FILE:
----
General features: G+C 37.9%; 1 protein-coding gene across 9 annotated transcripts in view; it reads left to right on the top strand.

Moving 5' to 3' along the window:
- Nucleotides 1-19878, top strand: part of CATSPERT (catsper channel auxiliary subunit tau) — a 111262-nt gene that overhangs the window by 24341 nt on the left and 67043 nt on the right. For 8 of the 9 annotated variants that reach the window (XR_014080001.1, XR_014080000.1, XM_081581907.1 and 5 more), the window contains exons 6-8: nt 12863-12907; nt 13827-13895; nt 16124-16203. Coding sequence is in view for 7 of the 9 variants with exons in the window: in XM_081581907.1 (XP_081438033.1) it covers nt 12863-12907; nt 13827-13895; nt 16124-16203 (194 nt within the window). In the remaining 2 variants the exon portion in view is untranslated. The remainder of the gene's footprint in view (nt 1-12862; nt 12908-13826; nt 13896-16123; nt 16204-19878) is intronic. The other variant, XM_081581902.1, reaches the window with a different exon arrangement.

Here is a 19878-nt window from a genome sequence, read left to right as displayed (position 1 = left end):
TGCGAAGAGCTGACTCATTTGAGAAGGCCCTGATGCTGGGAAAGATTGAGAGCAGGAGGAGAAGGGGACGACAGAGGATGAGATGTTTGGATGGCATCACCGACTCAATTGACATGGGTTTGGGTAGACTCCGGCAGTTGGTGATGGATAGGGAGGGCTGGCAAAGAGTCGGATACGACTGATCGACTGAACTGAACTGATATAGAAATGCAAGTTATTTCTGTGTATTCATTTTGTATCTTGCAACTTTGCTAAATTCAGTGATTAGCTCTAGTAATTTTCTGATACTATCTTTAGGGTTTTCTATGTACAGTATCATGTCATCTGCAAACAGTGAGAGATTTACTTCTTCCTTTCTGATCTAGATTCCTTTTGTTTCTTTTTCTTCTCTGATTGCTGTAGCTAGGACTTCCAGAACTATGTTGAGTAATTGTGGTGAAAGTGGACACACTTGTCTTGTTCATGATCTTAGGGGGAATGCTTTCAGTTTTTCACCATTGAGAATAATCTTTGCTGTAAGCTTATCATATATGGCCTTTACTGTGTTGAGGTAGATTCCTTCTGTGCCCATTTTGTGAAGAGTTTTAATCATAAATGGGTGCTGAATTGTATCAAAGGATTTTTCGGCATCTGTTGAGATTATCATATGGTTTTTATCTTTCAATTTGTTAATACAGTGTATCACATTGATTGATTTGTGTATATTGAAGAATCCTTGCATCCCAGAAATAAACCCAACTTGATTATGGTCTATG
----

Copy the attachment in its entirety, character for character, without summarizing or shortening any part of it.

General features: G+C 37.9%; 1 protein-coding gene across 9 annotated transcripts in view; it reads left to right on the top strand.

Moving 5' to 3' along the window:
- Nucleotides 1-19878, top strand: part of CATSPERT (catsper channel auxiliary subunit tau) — a 111262-nt gene that overhangs the window by 24341 nt on the left and 67043 nt on the right. For 8 of the 9 annotated variants that reach the window (XR_014080001.1, XR_014080000.1, XM_081581907.1 and 5 more), the window contains exons 6-8: nt 12863-12907; nt 13827-13895; nt 16124-16203. Coding sequence is in view for 7 of the 9 variants with exons in the window: in XM_081581907.1 (XP_081438033.1) it covers nt 12863-12907; nt 13827-13895; nt 16124-16203 (194 nt within the window). In the remaining 2 variants the exon portion in view is untranslated. The remainder of the gene's footprint in view (nt 1-12862; nt 12908-13826; nt 13896-16123; nt 16204-19878) is intronic. The other variant, XM_081581902.1, reaches the window with a different exon arrangement.

Here is a 19878-nt window from a genome sequence, read left to right as displayed (position 1 = left end):
TGCGAAGAGCTGACTCATTTGAGAAGGCCCTGATGCTGGGAAAGATTGAGAGCAGGAGGAGAAGGGGACGACAGAGGATGAGATGTTTGGATGGCATCACCGACTCAATTGACATGGGTTTGGGTAGACTCCGGCAGTTGGTGATGGATAGGGAGGGCTGGCAAAGAGTCGGATACGACTGATCGACTGAACTGAACTGATATAGAAATGCAAGTTATTTCTGTGTATTCATTTTGTATCTTGCAACTTTGCTAAATTCAGTGATTAGCTCTAGTAATTTTCTGATACTATCTTTAGGGTTTTCTATGTACAGTATCATGTCATCTGCAAACAGTGAGAGATTTACTTCTTCCTTTCTGATCTAGATTCCTTTTGTTTCTTTTTCTTCTCTGATTGCTGTAGCTAGGACTTCCAGAACTATGTTGAGTAATTGTGGTGAAAGTGGACACACTTGTCTTGTTCATGATCTTAGGGGGAATGCTTTCAGTTTTTCACCATTGAGAATAATCTTTGCTGTAAGCTTATCATATATGGCCTTTACTGTGTTGAGGTAGATTCCTTCTGTGCCCATTTTGTGAAGAGTTTTAATCATAAATGGGTGCTGAATTGTATCAAAGGATTTTTCGGCATCTGTTGAGATTATCATATGGTTTTTATCTTTCAATTTGTTAATACAGTGTATCACATTGATTGATTTGTGTATATTGAAGAATCCTTGCATCCCAGAAATAAACCCAACTTGATTATGGTCTATG